This is my go-to-salad for a barbecue. It is rather quick to make (once chickpeas are cooked or substituted by tinned) and its bold, punchy flavours pair extremely well with anything grilled or charred: robust skirt steak and herb-marinated lamb, flash-griddled squid (1), red mullet or snapper (2) or as my husband would hasten to point out: sausages & ribs. The chickpeas provide substance as well as a nice bite and take it far away from limp and watery while cucumbers, peppers, tomatoes add crispness and crunch all the way. Seasoned with a little dose of spice and woodsy-ness (3) from wonderful Piment d’espelette, a dash of cumin, parsley and a final flourish of mint and lemon to deliver another boost of freshness. In short, it is the opposite of boring. Continue reading →
This apricot tart is a little different, sure there is a heavenly buttery pâte brisée sucré base (aka sugary short crust) and juicy apricots with nearly charred but wonderfully caramelized tips but there is more! – an extra filling for the apricots to nestle in, vanilla scented, buttery batter that amalgamates with the sugary apricot juice into something otherworldly. Thanks to this batter the cake stays moist and juicy for days, I thought I mention this, just in case you are thinking of baking it just for yourself… Continue reading →
Market stalls in Germany are brimming with pickling cucumbers and bunches of stunningly fragrant dill flowers in summer to make the traditional Gewürzgurken, German dill & spice pickled cucumbers. If you have never tried them, you definitely should. Less sharp than cornichons but with an equally pleasant crunch and a soft interior, their balanced aromatic notes are perfect company to cold cuts, fish, anything smoked or cured, paté, cheese, well, the list is endless.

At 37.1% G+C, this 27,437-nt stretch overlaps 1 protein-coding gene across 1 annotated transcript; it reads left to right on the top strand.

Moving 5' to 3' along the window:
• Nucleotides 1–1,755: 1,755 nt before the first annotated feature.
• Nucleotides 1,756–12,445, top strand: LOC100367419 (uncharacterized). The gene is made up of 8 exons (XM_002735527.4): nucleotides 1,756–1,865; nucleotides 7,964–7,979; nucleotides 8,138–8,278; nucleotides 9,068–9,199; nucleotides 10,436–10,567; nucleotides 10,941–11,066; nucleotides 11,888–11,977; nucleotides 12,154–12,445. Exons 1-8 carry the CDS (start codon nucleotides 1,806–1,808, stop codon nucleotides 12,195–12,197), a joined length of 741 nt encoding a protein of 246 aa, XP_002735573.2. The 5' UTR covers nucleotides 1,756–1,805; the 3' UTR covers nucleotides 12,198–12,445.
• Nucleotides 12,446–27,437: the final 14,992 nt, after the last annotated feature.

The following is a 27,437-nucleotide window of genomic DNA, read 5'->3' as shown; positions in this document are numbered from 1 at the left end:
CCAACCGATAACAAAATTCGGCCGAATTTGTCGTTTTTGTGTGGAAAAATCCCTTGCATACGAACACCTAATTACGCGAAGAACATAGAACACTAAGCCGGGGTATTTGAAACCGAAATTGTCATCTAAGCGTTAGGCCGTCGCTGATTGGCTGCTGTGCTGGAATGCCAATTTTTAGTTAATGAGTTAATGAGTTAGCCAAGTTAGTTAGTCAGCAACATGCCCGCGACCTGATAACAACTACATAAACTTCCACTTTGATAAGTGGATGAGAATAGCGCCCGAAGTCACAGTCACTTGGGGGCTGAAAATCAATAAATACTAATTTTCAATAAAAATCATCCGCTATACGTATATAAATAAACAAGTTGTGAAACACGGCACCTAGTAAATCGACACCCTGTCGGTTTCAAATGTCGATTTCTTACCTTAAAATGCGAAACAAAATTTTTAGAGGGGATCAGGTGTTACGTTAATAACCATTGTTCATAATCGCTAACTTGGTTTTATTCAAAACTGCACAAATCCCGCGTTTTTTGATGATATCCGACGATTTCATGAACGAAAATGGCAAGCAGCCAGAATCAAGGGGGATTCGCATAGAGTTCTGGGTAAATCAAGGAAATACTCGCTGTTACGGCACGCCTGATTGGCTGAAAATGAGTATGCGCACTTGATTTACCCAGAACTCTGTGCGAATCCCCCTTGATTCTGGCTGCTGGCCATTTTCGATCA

I love the complex dill flavours the cucumbers absorb from dried dill, seeds and the wonderful fragrant (and very pretty) dill flowers and it is hard to find comparable examples outside of Europe. These pickles are smaller than their American cousins but bigger than cornichons or gherkins and have a decidedly mellower vinegar flavour than all of those who punch high in the acid class without being sweet as bread-and-butter pickles and the like. Continue reading →
In early July when the red currants are ripe my grandmother always made Rote Grütze. We picked the shiny, glassy currants and other berries from the garden and she cooked her own version of this Northern European dish. I am still in awe of every bunch of sparkling red currant jewels and they should really be worn as edible earrings like you do with a pretty pair of cherries.
My grandmother did not bother much with strict adherence to the original Northern German recipe where she came from and that limits the fruits to red currants but used what was available and at peak though she insisted on only red fruit. Strawberries or raspberries for a sweet flowery note, sometimes bright red cherries were included and if a few last rhubarb stalks were leftover from the previous harvest, they got used too. Accordingly the colour of the pudding varies between bright red leaning on pink or dark ruby red if darker cherries, raspberries and a few black currants or black berries dominate later in the summer. Continue reading →